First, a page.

The observational data we will collect in this project, from archaeological and textual sources, and paleoenvironmental archives, are by their very nature limited in their spatial and temporal coverage. To synthesize these observations and produce a spatially and temporally coherent picture of the evolution of landscapes across the Peloponnese, we will employ two linked, computer-based analytical tools in the project. GIS will be used to collate and visualize the cultural and environmental observational data collected in the project, superimposed on baseline environmental information, which include topography, climate, soils, and surface hydrology. The GIS thus offers an important project platform for integrating different sources and classes of evidence as part of the interpretation of socio-economic developments and human-environment dialectics.

The project will further employ land cover modelling and computer based simulations of human-environment interactions. The main tool for simulating land cover change will be the LPJ-LMfire vegetation model (i.e. Lund-Potsdam-Jena–Lausanne-Mainz fire: Pfeiffer, Spessa & Kaplan 2013), coupled to a new quantitative, self-optimizing model of anthropogenic land use based on KK10 (Kaplan et al. 2011; 2009; 2012) and currently under development by J. Kaplan as part of his ERC grant COEVOLVE. This model uses a priori information about human subsistence lifestyle, combined with vegetation and crop productivity simulated by LPJ and soil maps to quantify land use intensity and spatial patterns.

In order to live up to the aim of multidisciplinary integration, we focus on actively co-authored contributions, disseminated to meet as many as possible of potential interests such as within the historical ecological framework, resilience based research, urban studies, environmental studies, history and archaeology. We foresee contributions with various geographical, chronological and thematic scales, detailing theoretical and methodological issues, as well as both long-term and short term perspectives.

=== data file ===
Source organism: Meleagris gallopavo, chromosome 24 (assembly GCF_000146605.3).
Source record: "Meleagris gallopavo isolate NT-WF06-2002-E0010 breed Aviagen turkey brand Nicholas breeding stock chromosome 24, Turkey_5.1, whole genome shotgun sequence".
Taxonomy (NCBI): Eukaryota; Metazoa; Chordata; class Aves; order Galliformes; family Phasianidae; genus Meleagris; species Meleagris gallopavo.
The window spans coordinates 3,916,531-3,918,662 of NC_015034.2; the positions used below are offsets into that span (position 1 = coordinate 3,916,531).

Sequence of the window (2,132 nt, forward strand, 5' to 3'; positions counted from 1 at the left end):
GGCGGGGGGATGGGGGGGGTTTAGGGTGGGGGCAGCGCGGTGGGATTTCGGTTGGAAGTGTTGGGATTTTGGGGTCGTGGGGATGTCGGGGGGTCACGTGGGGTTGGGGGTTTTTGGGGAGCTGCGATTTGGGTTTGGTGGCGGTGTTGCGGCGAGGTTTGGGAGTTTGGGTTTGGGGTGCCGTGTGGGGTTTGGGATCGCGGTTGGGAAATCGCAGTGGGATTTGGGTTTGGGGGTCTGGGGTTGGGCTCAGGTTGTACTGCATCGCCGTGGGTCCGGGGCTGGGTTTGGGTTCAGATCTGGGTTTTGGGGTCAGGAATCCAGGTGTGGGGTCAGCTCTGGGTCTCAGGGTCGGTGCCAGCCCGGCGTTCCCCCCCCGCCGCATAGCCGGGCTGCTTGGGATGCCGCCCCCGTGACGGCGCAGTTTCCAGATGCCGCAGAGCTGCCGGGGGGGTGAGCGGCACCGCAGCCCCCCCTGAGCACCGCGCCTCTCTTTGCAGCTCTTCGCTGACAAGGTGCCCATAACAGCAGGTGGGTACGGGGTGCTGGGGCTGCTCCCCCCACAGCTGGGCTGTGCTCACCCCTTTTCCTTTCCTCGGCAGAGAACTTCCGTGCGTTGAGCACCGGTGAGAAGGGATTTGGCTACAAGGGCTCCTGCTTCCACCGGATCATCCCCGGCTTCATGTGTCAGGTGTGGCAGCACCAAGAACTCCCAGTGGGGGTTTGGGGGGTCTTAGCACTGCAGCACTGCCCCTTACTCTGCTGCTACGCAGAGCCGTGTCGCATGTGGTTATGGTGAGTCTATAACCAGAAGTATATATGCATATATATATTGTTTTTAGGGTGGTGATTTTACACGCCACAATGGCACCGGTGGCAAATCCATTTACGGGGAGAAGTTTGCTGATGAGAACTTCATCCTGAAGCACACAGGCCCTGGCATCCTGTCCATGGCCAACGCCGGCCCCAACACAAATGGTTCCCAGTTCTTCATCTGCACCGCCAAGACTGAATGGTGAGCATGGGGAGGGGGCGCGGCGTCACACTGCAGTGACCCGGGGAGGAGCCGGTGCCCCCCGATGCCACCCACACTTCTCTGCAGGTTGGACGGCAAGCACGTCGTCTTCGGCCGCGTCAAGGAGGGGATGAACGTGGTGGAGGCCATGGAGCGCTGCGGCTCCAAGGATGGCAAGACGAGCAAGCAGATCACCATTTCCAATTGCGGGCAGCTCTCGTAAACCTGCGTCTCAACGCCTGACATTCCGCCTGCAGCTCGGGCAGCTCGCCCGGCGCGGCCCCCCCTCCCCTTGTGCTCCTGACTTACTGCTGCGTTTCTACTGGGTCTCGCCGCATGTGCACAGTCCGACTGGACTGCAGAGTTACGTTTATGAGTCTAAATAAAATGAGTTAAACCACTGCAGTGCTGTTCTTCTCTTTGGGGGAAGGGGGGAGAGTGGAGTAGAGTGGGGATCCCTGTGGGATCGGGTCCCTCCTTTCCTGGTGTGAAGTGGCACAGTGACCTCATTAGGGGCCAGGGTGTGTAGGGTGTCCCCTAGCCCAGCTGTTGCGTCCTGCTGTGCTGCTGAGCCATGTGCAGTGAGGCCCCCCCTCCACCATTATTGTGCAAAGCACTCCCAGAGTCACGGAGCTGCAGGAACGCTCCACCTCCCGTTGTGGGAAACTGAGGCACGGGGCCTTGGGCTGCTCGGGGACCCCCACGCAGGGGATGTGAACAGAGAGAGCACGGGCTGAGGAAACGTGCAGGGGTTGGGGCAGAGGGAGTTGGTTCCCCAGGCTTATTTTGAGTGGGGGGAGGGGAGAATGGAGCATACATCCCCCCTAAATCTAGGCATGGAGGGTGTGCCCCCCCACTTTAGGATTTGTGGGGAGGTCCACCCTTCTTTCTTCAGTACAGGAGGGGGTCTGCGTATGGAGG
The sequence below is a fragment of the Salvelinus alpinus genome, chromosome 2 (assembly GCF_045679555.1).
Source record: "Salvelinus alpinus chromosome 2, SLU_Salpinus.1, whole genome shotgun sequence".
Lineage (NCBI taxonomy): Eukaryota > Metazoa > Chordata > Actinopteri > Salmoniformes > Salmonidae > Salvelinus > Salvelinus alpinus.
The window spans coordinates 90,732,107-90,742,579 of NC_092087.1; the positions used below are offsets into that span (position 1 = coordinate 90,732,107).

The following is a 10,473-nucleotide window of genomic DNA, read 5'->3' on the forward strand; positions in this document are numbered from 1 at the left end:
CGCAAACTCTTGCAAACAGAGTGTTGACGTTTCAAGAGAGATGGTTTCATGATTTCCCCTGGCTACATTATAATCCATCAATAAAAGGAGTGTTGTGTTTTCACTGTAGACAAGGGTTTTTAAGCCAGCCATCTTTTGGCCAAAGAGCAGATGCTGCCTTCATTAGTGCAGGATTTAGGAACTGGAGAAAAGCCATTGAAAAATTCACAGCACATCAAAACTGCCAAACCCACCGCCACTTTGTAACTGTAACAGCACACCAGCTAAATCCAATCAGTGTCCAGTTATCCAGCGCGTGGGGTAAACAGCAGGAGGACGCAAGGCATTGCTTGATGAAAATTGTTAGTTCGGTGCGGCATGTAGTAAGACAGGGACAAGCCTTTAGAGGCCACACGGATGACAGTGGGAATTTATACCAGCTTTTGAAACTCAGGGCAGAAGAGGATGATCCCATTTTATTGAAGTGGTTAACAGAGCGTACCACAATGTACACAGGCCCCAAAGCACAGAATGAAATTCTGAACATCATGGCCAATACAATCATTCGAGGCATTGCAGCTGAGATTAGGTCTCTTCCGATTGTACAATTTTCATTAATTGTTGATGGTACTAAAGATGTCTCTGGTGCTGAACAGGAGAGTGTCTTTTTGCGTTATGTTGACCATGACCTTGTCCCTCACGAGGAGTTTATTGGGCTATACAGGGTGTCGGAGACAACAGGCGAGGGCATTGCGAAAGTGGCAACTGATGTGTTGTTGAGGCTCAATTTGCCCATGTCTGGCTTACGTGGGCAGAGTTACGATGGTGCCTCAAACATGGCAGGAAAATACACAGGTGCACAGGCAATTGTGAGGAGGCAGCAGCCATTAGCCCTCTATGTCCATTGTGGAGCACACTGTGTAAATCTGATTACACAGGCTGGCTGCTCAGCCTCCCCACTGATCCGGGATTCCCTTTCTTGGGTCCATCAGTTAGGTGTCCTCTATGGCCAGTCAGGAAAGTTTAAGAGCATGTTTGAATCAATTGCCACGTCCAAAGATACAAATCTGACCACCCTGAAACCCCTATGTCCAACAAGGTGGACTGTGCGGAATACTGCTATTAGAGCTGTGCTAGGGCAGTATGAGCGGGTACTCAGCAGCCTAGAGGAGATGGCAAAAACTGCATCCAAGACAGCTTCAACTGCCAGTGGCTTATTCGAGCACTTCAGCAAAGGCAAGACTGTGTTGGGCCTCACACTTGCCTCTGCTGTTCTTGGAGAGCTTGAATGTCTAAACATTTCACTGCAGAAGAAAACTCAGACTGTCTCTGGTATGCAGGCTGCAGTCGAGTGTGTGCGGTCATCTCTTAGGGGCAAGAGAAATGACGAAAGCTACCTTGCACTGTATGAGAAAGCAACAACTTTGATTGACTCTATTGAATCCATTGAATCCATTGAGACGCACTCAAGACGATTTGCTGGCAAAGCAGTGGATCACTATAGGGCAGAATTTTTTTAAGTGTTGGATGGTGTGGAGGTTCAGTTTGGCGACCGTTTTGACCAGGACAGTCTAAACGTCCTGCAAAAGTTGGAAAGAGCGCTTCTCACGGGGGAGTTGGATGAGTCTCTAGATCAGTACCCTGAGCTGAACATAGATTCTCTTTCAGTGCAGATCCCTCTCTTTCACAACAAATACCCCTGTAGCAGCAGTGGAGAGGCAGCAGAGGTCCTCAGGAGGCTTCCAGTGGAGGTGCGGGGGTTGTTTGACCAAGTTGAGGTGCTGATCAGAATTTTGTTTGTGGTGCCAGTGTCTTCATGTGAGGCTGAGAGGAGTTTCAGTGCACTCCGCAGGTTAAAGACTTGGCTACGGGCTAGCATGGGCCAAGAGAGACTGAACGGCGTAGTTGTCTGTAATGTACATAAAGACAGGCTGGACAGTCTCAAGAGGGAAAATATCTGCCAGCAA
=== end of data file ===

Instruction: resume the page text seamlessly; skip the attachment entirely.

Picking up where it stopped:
The project contributes to a new scientifically based understanding of processes behind past cultural and environmental changes. The links between these are of regional and global importance for accurate projections of future social-environmental-climate conditions and interactions. New analytical and quantification techniques, statistical applications, and hypothesis testing are needed to understand causes and effects and to realistically link climate and environmental changes to the development and demise of ancient societies. Development of such innovative, interdisciplinary and uncertainty-accounting investigation approaches forms the basis of our research.


For publications by DoLP see Publications.

  • Alcock, S.E. & J.F. Cherry 2004. Side-by-Side Survey. Comparative Regional Studies in the Mediterranean World, Oxford: Oxbow Books.
  • Balée, W.L. 2006. ‘The research program of historical ecology’, Annual Review of Anthropology 35, 75–98.
  • Crumley, C.L. (ed.) 1994. Historical Ecology: Cultural Knowledge and changing Landscapes. Santa Fe: School of American research.
  • Erickson, C.L. 2006. ‘The Domesticated Landscapes of the Bolivian Amazon’, in W.L. Balée & C.L. Erickson (eds), Time and Complexity in Historical Ecology: Studies in the Neotropoical Lowlands, New York: Columbia University press, 235–78.
  • Kaplan, J.O., K.M. Krumhardt, and N.E. Zimmermann, 2012. The effects of human land use and climate change over the past 500 years on the carbon cycle of Europe, Glob. Change Biol.18, 902-914.
  • Kaplan, J.O., K.M. Krumhardt, E.C. Ellis, W.F. Ruddiman, C. Lemmen & K.K. Goldewijk, 2011. Holocene carbon emissions as a result of anthropogenic land cover change, The Holocene21(5), 775-791.
  • Kaplan, J.O., K.M. Krumhardt & N. Zimmermann, 2009. The prehistoric and preindustrial deforestation of Europe, Quaternary Sci. Rev.28(27-28), 3016-3034.
  • Kontopoulos, N. & P. Avramidis 2003. ’A late Holocene record of environmental changes from the Aliki lagoon, Egion, north Peloponnesus, Greece’, Quaternary International 111, 75–90.
  • Meyer, W.J. & C.L. Crumley 2011. ‘Historical ecology: using what works to cross the divide’, in T. Moore & X.-L- Armada (eds), Atlantic Europe in the First Millennium BC: Crossing the Divide, Oxford & New York: Oxford University Press, 109–134.
  • Pfeiffer, M., A. Spessa, and J. O. Kaplan (2013), A model for global biomass burning in preindustrial time: LPJ-LMfire (v1.0), Geosci. Model Dev.6(3), 643-685.
  • Unkel, I., A. Schimmelmann, C. Shriner, J. Forsén, C. Heymann & H. Brückner, in press. ‘The environmental history of the last 6500 years in the Asea Valley (Peloponnese, Greece) and its linkage to the local archaeological record,’ Zeitschrift für Geomorphologie, Supplementary Issue.